Re: Lowest aperture on highest zoom?
« Reply #8 on: 21 / March / 2015, 14:58:19 »
Your camera (like most Canon P&S cameras) includes a built-in switchable Neutral Density filter.
I'd like to correct this one: the sx170is is the last 'cheap' superzoom PowerShot with manual modes and a real adjustable iris. It does not have an ND filter.
The followup models (sx400 and sx600 series) no longer have manual modes and adjustable iris.

I believe it DOES have an ND filter - when I point the lens to a bright scene, I can hear some clicking inside the camera. Actually, I hear exactly TWO clicks - the first one when "approaching" the bright scene, and the second when the scene fills the screen. I also tested the CHDK ND override, and it does make a difference in brightness. At each click the brightness decreases. Could that mean that SX170 has double ND filters? Would you like me to perform some testing?

EDIT: Tested with the provided ND filter test script, default script settings. Results:

*** STARTED ***
ND Test : avmode= 2
 ND out tv=96 av=352 sv=411 bv=-139 exp=16
 ND in tv=-192 av=352 sv=411 bv=-138 exp=9
...done
*** FINISHED ***


EDIT 2: I looked into the lens while pointing it towards the sun - there's a tiny piece of something that moves inside the lens center.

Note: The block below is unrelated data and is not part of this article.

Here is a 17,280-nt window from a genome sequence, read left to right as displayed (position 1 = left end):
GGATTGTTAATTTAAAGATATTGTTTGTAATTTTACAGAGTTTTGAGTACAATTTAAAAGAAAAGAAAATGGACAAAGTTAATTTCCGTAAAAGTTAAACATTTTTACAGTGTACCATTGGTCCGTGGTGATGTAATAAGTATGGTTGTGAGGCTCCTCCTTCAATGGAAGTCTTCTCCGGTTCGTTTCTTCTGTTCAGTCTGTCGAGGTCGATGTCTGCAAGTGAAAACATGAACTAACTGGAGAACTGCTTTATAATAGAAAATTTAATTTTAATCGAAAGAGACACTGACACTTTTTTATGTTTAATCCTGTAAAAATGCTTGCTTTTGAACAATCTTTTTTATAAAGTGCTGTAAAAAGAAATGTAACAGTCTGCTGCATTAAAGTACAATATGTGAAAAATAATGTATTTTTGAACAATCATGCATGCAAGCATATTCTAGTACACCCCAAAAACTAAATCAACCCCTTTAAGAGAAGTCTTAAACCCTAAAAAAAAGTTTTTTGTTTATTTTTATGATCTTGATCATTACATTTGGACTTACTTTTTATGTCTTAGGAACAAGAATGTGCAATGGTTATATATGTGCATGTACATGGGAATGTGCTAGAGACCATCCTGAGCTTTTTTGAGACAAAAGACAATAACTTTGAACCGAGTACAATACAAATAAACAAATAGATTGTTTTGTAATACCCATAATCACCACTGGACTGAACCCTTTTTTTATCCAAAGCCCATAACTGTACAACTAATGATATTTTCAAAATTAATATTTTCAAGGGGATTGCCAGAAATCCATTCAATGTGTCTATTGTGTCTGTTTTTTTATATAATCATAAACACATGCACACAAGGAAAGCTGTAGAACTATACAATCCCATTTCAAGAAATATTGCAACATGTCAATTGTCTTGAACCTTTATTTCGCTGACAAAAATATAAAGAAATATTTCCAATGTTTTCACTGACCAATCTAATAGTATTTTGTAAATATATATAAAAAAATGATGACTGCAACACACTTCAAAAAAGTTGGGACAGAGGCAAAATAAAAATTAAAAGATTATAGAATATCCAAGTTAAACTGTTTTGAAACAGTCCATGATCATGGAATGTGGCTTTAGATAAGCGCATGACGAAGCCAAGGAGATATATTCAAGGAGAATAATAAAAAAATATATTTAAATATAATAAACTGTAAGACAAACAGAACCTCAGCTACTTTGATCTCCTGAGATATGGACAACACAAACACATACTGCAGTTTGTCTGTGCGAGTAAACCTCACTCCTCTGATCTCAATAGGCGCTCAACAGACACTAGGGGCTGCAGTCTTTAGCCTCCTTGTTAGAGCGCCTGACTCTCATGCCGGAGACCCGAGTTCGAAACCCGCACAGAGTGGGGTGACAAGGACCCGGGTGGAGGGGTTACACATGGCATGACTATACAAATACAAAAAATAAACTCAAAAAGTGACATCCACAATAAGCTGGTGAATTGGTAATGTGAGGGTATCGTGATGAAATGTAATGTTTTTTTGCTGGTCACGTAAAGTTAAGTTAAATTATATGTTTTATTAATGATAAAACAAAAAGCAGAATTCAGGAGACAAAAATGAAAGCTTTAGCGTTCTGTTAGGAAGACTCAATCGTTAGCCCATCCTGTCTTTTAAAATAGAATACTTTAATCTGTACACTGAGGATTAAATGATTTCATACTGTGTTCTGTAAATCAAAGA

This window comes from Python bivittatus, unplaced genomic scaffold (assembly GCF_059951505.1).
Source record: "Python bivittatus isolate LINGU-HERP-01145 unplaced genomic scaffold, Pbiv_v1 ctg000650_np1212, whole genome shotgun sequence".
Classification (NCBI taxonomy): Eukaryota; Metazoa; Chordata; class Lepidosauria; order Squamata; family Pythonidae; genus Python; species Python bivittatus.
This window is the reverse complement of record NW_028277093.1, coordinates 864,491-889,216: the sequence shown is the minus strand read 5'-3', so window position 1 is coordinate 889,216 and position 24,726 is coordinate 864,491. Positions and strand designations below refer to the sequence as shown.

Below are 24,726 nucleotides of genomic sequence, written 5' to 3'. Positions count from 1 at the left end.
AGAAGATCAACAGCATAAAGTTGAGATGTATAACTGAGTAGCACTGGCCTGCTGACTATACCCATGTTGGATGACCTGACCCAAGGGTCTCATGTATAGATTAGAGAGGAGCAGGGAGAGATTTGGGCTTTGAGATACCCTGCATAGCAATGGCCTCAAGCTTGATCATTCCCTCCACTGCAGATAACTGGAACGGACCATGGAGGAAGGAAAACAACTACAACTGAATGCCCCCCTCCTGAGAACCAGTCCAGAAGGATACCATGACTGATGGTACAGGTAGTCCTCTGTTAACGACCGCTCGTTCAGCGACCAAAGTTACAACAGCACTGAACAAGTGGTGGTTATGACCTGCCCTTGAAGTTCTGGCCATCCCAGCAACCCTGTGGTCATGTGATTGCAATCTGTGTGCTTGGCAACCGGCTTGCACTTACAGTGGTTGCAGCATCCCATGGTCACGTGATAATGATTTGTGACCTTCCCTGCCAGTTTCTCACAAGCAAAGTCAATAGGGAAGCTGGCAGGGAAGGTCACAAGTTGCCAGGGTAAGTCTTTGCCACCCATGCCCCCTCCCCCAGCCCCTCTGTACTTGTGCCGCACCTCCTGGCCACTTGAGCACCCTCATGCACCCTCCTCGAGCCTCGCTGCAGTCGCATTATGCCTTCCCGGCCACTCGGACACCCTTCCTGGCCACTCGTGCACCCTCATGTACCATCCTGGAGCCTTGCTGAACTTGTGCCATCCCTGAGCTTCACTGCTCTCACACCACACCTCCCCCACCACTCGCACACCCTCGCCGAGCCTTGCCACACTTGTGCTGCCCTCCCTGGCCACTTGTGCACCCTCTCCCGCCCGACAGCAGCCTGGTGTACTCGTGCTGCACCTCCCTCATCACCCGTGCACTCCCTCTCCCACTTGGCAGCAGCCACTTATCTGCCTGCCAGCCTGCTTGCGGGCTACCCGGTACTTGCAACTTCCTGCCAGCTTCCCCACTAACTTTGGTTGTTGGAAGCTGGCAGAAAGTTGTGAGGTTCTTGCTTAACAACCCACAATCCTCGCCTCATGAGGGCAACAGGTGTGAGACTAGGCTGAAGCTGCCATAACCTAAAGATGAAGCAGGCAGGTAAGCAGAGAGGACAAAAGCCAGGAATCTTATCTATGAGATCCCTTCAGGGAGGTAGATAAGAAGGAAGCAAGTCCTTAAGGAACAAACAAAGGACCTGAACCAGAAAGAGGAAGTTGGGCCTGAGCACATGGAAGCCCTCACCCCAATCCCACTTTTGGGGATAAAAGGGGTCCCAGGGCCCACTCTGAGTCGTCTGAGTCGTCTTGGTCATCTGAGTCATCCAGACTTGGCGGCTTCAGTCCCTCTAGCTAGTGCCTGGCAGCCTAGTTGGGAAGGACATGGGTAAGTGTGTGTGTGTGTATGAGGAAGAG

« Last Edit: 21 / March / 2015, 15:24:23 by TMHKR »

Re: Lowest aperture on highest zoom?
« Reply #9 on: 21 / March / 2015, 15:24:59 »
I believe it DOES have an ND filter - when I point the lens to a bright scene, I can hear some clicking inside the camera. Actually, I hear exactly TWO clicks - the first one when "approaching" the bright scene, and the second when the scene fills the screen.
One click could be the aperture adjusting to the minimum opening position and the other click could be the ND filter inserting.  Or possibly the ND filter inserts silently but the aperture adusts back open a bit with it does and that's the second click you hear.   Kind of hard to diagnose this without having the camera  :P

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Could that mean that SX170 has double ND filters?
That seems very unlikely and would certainly be unique in the P&S camera world if it was true.


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Tested with the provided ND filter test script, default script settings. Results:
*** STARTED ***
ND Test : avmode= 2
 ND out tv=96 av=352 sv=411 bv=-139 exp=16
 ND in tv=-192 av=352 sv=411 bv=-138 exp=9
...done
*** FINISHED ***

This says that there is an ND filter and it adds the equivalent of 3 stops ( 96- (-192) = 288 which in APEX96 units = 3 f-stops)
Ported :   A1200    SD940   G10    Powershot N    G16